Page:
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May 18, 2017
N. DJOKOVIC/R. Bautista Agut
THE MODERATOR: Questions, please.
Q. You think you're getting back to the level that you reached when you won the French Open last year? Is the shock therapy that you spoke of working?
NOVAK DJOKOVIC: I don't know what you mean by shock therapy.
Q. When you said you and your team parted, looking at that as sort of shock therapy.
NOVAK DJOKOVIC: Well, it was, you know, for sure a shock to all of us since we worked for ten years together.
So in a way it was kind of expected, because we kind of talked about it already for months. And as I have spoken about it before, you know, fitness coach and tennis coach were already feeling a bit exhausted and tired from this kind of lifestyle and tempo of traveling. It's very demanding, you know, on these people that have been in this business for 30, 40 years.
But, you know, look, we all felt mutually it was the right thing to do. We moved on. Whether or not that's a turning point in my career, I don't know. I don't really -- I don't think about that affecting positively or negatively whatever is coming after that. I just think about whatever I need to do with myself on the court to get better, to be on the desired level of tennis.
And I'm getting closer. I feel like today's match was one of the better ones that I have played on clay court season but also overall last couple of months.
So it came in the right time, of course, because, you know, we are getting to now the final 8 of this tournament and also getting closer to Roland Garros.
So of course all the players are aiming to raise their level of tennis as we're approaching Paris, as well, of course, but especially here where we are at the moment at one of the best tournaments and biggest in the world.
So of course I would love to be able to continue playing on that level and even higher as the tournament progresses.
Q. A very solid performance today against a very stubborn competitor, Agut. That shows that you're pretty much in good form again.
NOVAK DJOKOVIC: Well, as I said, you know, I have been doing really my best to, you know, optimize my game to get it to the highest possible level at the moment.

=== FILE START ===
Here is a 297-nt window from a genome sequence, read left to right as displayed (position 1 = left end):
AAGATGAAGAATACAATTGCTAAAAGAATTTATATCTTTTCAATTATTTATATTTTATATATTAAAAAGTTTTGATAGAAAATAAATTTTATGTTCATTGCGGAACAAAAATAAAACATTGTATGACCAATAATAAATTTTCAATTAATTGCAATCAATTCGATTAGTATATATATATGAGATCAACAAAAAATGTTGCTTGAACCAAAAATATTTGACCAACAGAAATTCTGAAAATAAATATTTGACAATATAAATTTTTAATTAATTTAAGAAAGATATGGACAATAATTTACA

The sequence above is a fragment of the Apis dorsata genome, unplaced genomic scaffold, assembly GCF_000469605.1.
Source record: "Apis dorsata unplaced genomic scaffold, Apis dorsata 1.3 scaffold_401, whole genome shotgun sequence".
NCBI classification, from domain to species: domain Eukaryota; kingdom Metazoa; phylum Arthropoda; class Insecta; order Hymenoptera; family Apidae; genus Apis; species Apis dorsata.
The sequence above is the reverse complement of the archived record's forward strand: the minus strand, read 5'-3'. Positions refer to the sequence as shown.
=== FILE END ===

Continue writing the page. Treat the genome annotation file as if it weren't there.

I'm aware that the previous months haven't gone really the way that I wished for in terms of results, but again, it is what it is. I had to deal with the situation. I believe that the process had to happen, and right now, as days are passing by, I feel more confident on the court, more confident hitting the ball.
I like Rome. I like conditions here. I have had plenty of success in the past in this tournament.
So I think it all affects my overall feeling in this tournament, and, well, now quarterfinals, the matches are going to get tougher only.
But I'm ready, you know. I'm ready for the challenge, and I'm ready to see where my game is at. Hopefully can go in the right direction, and we'll see how far I can go here.
Q. We tend to always put a lot of importance on the preparation and before a French Open or any Grand Slam like the tournament before to judge who is in shape or not. But we saw Wawrinka in the past, and Andy seems a little bit touchy those days. You have struggled. Do we read too much into those tournaments? Is it possible to completely switch the momentum for a Grand Slam?
NOVAK DJOKOVIC: Well, you know, as you mentioned, you know, there is no rule in terms of, you know, a player not playing well or playing well prior to Roland Garros and then kind of predicting his results. Obviously, in most of the cases, if certain player is leading up to Grand Slam playing well and winning big tournaments, logically you're gonna think that he's gonna do well in the Grand Slam, as well, which happens, especially with Rafa, you know, on clay.